However, while there is a significant amount of research on the timing and the amount of carbohydrates to eat for maximum performance, research on timing protein intake casts a little more doubt on the practice. The limited studies published on timing protein intake suggest that it has less to do with when you eat protein, and more to do with how much protein you eat regularly throughout the day.
Updated guidelines from the International Society of Sports Nutrition (ISSN) say that consuming 0.25 to 0.40 g of high-quality protein per kilogram of body mass every three to four hours is associated with improved performance when compared to other diets. For a 150lb athlete, that’s about 17 to 27.2 grams of protein (roughly three hard boiled eggs) every three to four hours (we don’t recommend you eat three hard boiled eggs for every protein snack).
The ISSN also recommends eating a high-protein snack within 2 hours of finishing a workout to maximize muscle building.
Will coffee make you run faster?
The International Society of Sports nutrition notes that across a wide range of studies, caffeine intake before a workout has moderate benefits to both strength, endurance and cognition. Roy says that for the average coffee drinker, however, the effects on a workout are likely minimal. A lot of the perceived benefits from caffeine are often a placebo.
“The benefits of caffeine in in sport performance are really not that large,” he says. “Most people would sort of feel like they’re doing more, but in reality it really isn’t that big of a deal …caffeine is just a bit of a stimulant.”
Too much caffeine comes with a host of side effects that can interfere with a good workout. The sweet spot seems to be about three to four milligrams of caffeine per kilogram of body weight, taken about an hour before lacing up running shoes. For a 150 lb athlete, that would be about roughly 200 to 400 mg of caffeine, which could be fulfilled by large coffee from Tim Hortons (270 mg of caffeine.)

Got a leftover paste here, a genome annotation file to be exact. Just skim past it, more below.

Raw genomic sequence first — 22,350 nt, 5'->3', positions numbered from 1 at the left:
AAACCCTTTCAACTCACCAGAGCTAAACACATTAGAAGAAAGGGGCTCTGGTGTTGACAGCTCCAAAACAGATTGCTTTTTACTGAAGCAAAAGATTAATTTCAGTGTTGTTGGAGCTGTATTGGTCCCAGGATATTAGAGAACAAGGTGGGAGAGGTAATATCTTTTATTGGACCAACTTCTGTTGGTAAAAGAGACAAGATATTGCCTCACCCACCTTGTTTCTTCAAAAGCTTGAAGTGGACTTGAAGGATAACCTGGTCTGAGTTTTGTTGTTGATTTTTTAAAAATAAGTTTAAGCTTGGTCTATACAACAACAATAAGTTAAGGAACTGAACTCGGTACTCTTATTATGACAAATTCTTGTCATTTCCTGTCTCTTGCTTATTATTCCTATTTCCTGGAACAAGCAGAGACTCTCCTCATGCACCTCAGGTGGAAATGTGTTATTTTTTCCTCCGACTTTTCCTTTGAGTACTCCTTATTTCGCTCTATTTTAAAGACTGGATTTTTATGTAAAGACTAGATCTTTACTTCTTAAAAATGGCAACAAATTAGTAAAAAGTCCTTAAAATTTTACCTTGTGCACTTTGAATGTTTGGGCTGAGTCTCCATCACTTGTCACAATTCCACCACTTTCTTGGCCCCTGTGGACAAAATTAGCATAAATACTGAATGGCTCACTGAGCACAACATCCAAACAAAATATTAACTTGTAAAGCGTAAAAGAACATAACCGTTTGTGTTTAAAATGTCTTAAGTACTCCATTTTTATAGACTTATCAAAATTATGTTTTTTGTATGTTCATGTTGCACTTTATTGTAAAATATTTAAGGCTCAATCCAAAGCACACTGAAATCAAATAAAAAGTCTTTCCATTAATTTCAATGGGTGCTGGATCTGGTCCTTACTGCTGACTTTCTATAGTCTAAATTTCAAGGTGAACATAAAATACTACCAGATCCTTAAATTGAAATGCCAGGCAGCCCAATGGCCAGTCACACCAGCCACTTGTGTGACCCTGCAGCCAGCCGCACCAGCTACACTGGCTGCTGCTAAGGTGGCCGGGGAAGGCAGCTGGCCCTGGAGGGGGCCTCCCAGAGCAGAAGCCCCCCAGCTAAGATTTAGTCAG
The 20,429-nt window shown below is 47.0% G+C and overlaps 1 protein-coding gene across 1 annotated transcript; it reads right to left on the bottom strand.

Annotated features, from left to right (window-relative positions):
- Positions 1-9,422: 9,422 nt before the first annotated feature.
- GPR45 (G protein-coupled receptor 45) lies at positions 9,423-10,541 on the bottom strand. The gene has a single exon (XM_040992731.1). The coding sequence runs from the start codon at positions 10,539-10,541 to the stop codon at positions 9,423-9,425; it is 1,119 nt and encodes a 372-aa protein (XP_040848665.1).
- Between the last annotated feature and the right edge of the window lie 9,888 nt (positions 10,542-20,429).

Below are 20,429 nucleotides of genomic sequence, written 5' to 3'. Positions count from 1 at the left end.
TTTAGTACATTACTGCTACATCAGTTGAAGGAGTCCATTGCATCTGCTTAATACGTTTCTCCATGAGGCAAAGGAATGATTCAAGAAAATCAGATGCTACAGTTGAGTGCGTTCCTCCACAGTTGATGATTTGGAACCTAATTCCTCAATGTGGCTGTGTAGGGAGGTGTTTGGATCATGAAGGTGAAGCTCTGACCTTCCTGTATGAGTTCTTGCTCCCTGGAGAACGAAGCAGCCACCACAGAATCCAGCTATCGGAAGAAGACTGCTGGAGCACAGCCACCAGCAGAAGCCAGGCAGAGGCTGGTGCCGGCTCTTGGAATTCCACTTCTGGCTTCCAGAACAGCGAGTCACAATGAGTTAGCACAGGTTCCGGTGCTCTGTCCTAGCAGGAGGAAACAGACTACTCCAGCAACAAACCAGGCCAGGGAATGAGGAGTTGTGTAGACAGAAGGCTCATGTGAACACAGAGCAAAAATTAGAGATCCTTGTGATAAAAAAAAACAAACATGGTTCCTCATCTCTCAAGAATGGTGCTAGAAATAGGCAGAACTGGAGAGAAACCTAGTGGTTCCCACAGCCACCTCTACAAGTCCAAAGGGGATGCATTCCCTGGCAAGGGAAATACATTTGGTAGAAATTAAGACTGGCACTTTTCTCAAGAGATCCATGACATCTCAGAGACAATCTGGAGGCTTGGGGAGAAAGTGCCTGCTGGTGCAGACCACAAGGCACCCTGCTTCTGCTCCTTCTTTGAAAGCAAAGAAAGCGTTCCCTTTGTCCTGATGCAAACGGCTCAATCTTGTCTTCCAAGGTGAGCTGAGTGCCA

Moore warns that over-consuming caffeine in the long-term can impact blood pressure or sleep quality, two things that are important to our overall health. For this reason, if an athlete wants to implement a caffeinated pre-workout beverage, they might want to look at the rest of their diet to ensure their overall caffeine intake isn’t too high.
No replacement for a balanced diet
At the end of the day, or a workout, pre- and post-workout meals will not make up for a poor overall diet or lifestyle. Roy says that it is important to take a holistic look at the entire diet to ensure it contains enough protein, carbs, fat and other nutrients each day and consider if taking a supplement is even necessary.
“My caution would be how much are you consuming over the whole day?” he says. “Are you adding to your dietary intake by consuming a protein shake? And are you taking in too much coffee?
“I’d hate to see an athlete doing this three to four times a day. That’s a lot of caffeine and a lot of protein. That’s probably excessive.”
Emma Jones is a multimedia editor with Healthing. You can reach her at firstname.lastname@example.org or on Twitter @jonesyjourn